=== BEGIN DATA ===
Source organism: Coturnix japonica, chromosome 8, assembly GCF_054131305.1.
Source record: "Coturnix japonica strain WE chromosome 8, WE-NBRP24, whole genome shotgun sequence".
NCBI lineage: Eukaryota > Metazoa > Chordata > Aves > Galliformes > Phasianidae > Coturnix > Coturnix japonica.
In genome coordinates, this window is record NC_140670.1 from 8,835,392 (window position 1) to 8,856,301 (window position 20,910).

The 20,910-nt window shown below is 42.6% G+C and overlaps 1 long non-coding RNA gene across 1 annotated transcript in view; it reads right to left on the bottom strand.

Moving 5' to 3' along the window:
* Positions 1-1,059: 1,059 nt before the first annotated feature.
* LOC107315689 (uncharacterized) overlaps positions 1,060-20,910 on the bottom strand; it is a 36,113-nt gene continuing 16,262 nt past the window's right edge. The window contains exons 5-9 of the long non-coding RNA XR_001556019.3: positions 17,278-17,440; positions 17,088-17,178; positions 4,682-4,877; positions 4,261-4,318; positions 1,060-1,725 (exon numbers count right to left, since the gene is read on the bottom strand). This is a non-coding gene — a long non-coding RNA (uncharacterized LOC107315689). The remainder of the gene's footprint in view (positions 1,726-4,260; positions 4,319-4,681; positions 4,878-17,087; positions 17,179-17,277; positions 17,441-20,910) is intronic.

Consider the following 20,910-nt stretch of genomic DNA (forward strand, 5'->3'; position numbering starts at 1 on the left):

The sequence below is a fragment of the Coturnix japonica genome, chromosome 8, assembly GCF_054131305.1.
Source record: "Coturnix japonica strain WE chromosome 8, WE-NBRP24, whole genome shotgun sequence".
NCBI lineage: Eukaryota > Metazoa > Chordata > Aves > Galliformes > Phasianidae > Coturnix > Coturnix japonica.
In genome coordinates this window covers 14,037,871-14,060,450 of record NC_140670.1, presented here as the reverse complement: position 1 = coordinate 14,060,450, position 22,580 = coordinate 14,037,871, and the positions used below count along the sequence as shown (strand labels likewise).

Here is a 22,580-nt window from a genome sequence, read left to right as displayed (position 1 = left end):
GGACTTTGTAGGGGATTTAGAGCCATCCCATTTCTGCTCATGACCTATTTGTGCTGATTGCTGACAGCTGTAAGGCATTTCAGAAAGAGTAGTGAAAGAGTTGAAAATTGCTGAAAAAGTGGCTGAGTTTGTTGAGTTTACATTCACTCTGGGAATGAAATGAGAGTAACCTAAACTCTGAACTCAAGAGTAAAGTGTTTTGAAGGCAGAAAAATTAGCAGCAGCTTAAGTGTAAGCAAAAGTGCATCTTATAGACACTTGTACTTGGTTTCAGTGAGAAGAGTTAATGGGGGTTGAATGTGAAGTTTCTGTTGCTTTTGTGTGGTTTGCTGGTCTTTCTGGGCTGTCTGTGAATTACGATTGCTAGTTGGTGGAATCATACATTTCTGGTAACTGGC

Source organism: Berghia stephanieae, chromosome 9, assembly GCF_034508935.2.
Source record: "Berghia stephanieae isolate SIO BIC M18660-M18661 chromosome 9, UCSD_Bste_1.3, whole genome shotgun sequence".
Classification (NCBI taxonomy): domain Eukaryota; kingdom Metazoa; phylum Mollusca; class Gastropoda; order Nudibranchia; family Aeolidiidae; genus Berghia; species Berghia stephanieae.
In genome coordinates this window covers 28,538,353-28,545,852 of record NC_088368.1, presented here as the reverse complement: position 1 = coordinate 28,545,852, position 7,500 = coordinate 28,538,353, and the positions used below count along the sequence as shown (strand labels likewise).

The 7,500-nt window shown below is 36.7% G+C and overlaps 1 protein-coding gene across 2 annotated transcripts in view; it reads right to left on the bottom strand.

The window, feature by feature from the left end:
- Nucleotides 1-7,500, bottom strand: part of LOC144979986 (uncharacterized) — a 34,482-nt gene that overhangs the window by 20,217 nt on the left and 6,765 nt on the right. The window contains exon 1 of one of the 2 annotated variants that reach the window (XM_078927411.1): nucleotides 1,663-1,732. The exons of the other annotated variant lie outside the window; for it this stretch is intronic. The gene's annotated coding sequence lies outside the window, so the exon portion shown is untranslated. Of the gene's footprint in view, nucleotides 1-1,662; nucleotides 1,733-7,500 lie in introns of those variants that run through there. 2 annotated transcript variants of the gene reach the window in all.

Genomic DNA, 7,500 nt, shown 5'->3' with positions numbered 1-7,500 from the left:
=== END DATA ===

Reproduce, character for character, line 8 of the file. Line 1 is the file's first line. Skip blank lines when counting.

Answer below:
* LOC107315689 (uncharacterized) overlaps positions 1,060-20,910 on the bottom strand; it is a 36,113-nt gene continuing 16,262 nt past the window's right edge. The window contains exons 5-9 of the long non-coding RNA XR_001556019.3: positions 17,278-17,440; positions 17,088-17,178; positions 4,682-4,877; positions 4,261-4,318; positions 1,060-1,725 (exon numbers count right to left, since the gene is read on the bottom strand). This is a non-coding gene — a long non-coding RNA (uncharacterized LOC107315689). The remainder of the gene's footprint in view (positions 1,726-4,260; positions 4,319-4,681; positions 4,878-17,087; positions 17,179-17,277; positions 17,441-20,910) is intronic.